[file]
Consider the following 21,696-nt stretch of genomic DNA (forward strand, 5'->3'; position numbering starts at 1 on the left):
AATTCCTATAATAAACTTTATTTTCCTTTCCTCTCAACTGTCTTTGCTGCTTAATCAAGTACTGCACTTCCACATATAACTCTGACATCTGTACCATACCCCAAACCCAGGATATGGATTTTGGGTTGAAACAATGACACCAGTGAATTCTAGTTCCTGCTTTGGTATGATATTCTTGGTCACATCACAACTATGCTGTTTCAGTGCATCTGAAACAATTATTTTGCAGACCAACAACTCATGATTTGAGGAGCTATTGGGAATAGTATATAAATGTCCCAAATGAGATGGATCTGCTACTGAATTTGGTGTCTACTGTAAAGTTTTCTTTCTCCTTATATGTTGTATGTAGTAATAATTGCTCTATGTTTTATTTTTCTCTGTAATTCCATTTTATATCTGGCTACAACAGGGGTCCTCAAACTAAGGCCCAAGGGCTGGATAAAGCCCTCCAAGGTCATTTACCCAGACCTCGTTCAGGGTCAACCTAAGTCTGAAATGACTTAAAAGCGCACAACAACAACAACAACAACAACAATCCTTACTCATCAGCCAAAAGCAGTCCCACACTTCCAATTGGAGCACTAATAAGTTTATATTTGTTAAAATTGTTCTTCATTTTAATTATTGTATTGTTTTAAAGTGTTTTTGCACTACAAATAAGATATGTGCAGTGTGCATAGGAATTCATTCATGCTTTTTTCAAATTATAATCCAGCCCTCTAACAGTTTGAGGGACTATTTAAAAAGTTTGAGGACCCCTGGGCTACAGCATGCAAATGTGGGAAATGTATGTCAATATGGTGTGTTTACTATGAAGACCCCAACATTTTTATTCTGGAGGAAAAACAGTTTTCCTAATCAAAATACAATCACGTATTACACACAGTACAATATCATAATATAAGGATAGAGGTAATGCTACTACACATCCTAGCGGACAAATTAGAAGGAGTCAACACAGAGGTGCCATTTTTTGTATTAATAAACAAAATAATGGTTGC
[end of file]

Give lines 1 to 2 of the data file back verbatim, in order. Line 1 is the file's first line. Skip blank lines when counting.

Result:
Consider the following 21,696-nt stretch of genomic DNA (forward strand, 5'->3'; position numbering starts at 1 on the left):
AATTCCTATAATAAACTTTATTTTCCTTTCCTCTCAACTGTCTTTGCTGCTTAATCAAGTACTGCACTTCCACATATAACTCTGACATCTGTACCATACCCCAAACCCAGGATATGGATTTTGGGTTGAAACAATGACACCAGTGAATTCTAGTTCCTGCTTTGGTATGATATTCTTGGTCACATCACAACTATGCTGTTTCAGTGCATCTGAAACAATTATTTTGCAGACCAACAACTCATGATTTGAGGAGCTATTGGGAATAGTATATAAATGTCCCAAATGAGATGGATCTGCTACTGAATTTGGTGTCTACTGTAAAGTTTTCTTTCTCCTTATATGTTGTATGTAGTAATAATTGCTCTATGTTTTATTTTTCTCTGTAATTCCATTTTATATCTGGCTACAACAGGGGTCCTCAAACTAAGGCCCAAGGGCTGGATAAAGCCCTCCAAGGTCATTTACCCAGACCTCGTTCAGGGTCAACCTAAGTCTGAAATGACTTAAAAGCGCACAACAACAACAACAACAACAACAATCCTTACTCATCAGCCAAAAGCAGTCCCACACTTCCAATTGGAGCACTAATAAGTTTATATTTGTTAAAATTGTTCTTCATTTTAATTATTGTATTGTTTTAAAGTGTTTTTGCACTACAAATAAGATATGTGCAGTGTGCATAGGAATTCATTCATGCTTTTTTCAAATTATAATCCAGCCCTCTAACAGTTTGAGGGACTATTTAAAAAGTTTGAGGACCCCTGGGCTACAGCATGCAAATGTGGGAAATGTATGTCAATATGGTGTGTTTACTATGAAGACCCCAACATTTTTATTCTGGAGGAAAAACAGTTTTCCTAATCAAAATACAATCACGTATTACACACAGTACAATATCATAATATAAGGATAGAGGTAATGCTACTACACATCCTAGCGGACAAATTAGAAGGAGTCAACACAGAGGTGCCATTTTTTGTATTAATAAACAAAATAATGGTTGC